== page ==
That point alone should alert you to the nature of the task before us. The vast majority of the conservative Christian world has some form of this “the kingdom is not yet” attitude. It need not be fully developed in doctrinal details or labels, and indeed in most cases it is not. Yet the vast majority of people influenced with this mentality will simply react to Reconstruction or Theonomy at the most fundamental level from their most basic understanding: “That can’t happen until Jesus comes back.”
This is part of the reason American Vision has put considerable effort into the eschatological question. Dispensationalism and premillennialism in general, much of amillennialism, and all watered-down forms of them, tend in the same direction. A giant biblical wake-up call is needed to inform millions of Christians, “You’ve been misled.” We need to show them the simple, but profound, nature of the deception:
Christ is on his throne now (Acts 2:32–36; Eph. 1:18–23; Heb. 1:13; 10:13). We are seated with him (Eph. 2:6). He has made us priests and kings, and we rule with him (Rev. 1:6; 5:10). The Great Commission includes discipling the nations, teaching them all his commandments (Matt. 28:18–20). Israel and the church are not separate, but Israel was the “church” in the Old Covenant, and the New Covenant church is the Israel of God in its fulfillment, both Jew and Gentile. We have come (already, now) to Mt. Zion (Heb. 12:22–24). Jesus now sits on his throne, waiting until his enemies are all defeated. He will not leave that spot to return one moment before that last enemy is destroyed (1 Cor. 15:25–26; Heb. 10:12–13).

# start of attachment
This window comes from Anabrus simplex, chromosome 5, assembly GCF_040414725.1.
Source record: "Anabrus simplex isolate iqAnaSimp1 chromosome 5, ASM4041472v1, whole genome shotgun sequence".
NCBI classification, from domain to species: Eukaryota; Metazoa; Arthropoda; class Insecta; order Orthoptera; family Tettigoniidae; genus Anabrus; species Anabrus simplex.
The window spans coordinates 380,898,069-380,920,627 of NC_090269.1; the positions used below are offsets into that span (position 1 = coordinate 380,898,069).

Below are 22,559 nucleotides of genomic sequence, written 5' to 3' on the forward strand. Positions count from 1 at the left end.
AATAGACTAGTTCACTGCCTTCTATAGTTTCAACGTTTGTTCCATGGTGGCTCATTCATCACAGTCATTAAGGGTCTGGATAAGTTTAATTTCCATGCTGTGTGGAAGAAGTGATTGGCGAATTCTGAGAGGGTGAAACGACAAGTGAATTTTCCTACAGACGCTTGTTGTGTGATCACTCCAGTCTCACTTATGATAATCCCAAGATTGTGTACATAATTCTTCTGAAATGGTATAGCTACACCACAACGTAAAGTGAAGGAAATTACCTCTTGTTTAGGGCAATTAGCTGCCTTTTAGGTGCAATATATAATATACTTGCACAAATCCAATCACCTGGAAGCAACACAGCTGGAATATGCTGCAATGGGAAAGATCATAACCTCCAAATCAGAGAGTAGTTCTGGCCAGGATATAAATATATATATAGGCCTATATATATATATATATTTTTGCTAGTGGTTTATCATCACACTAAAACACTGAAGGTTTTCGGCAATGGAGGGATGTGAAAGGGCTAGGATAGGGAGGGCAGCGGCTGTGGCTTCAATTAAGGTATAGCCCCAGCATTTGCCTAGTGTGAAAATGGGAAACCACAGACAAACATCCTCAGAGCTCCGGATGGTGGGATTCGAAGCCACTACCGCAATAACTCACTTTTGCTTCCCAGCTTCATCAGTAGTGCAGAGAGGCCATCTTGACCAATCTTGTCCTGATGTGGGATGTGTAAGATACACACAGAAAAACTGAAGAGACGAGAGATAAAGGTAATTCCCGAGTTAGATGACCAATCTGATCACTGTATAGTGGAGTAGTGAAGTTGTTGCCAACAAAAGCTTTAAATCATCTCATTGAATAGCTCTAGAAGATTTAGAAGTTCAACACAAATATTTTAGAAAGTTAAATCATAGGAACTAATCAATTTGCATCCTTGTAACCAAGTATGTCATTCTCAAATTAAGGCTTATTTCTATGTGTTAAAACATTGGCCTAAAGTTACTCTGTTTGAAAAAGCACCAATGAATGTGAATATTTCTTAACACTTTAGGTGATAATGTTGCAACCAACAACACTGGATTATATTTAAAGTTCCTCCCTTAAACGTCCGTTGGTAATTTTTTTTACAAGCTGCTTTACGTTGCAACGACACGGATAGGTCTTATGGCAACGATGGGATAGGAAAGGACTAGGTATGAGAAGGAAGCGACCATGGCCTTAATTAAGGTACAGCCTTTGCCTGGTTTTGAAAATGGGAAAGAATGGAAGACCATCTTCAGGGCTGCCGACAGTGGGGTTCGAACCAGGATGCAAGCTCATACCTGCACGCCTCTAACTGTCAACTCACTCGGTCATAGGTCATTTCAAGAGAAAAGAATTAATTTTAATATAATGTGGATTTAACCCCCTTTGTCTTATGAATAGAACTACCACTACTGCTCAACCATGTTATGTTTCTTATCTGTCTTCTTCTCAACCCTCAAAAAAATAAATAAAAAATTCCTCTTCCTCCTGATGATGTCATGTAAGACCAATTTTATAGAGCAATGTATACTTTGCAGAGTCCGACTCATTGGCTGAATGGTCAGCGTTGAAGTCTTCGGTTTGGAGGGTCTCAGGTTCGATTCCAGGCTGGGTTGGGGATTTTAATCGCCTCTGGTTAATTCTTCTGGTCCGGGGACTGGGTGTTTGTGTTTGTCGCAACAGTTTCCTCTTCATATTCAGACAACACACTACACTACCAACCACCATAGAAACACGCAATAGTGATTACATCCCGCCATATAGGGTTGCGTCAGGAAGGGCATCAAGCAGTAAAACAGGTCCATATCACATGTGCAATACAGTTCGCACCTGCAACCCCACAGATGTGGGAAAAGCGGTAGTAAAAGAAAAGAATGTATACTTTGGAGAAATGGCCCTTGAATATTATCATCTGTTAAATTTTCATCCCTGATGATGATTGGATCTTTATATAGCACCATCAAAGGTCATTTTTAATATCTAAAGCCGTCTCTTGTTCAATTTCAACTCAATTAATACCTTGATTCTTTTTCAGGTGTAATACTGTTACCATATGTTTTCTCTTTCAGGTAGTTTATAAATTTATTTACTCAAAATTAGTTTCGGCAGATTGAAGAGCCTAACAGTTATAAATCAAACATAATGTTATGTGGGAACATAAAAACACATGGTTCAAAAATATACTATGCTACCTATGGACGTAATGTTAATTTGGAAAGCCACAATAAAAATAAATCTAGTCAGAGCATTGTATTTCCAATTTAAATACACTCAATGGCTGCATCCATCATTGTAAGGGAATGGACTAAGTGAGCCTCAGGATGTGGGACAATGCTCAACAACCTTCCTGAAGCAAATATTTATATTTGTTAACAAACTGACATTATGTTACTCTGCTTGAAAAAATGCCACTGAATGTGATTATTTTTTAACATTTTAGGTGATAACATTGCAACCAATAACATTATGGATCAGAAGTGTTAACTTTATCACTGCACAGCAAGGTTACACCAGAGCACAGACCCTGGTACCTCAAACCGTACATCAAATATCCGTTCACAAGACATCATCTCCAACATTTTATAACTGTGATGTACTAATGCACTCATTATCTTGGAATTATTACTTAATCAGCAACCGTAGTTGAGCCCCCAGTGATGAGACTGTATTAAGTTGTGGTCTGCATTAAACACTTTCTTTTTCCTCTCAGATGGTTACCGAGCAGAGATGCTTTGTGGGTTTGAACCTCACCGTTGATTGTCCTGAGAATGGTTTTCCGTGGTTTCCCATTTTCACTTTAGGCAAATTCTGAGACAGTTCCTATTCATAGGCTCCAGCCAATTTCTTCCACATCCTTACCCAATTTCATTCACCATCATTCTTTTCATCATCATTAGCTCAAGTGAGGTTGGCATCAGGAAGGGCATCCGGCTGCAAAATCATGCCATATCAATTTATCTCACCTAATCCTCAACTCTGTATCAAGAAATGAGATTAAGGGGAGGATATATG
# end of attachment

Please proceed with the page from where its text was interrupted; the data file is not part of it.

For most theonomists and reconstructionists, these are very basic and old questions. For many newer ones, these are probably helpful points both to ponder for oneself and also to help with the interaction with others. Those influenced by the popular premillennial or dispensational outlook may want to ask themselves why the basic perspectives just outlined are so frequently neglected in what they’ve been taught.
Overall, GotQuestions provides far too simplistic a criticism of our views, but it will resonate strongly with people already influenced by their persuasion. While they get several things more correct than most critics, their main point of refutation is also their main shortcoming: they are wed to dispensational thinking. This thinking itself has crucial flaws. For us, that is a positive thing in a way. If your only problem with theonomy and Christian Reconstruction is on those grounds, that is very easy to fix. Let’s get busier fixing it!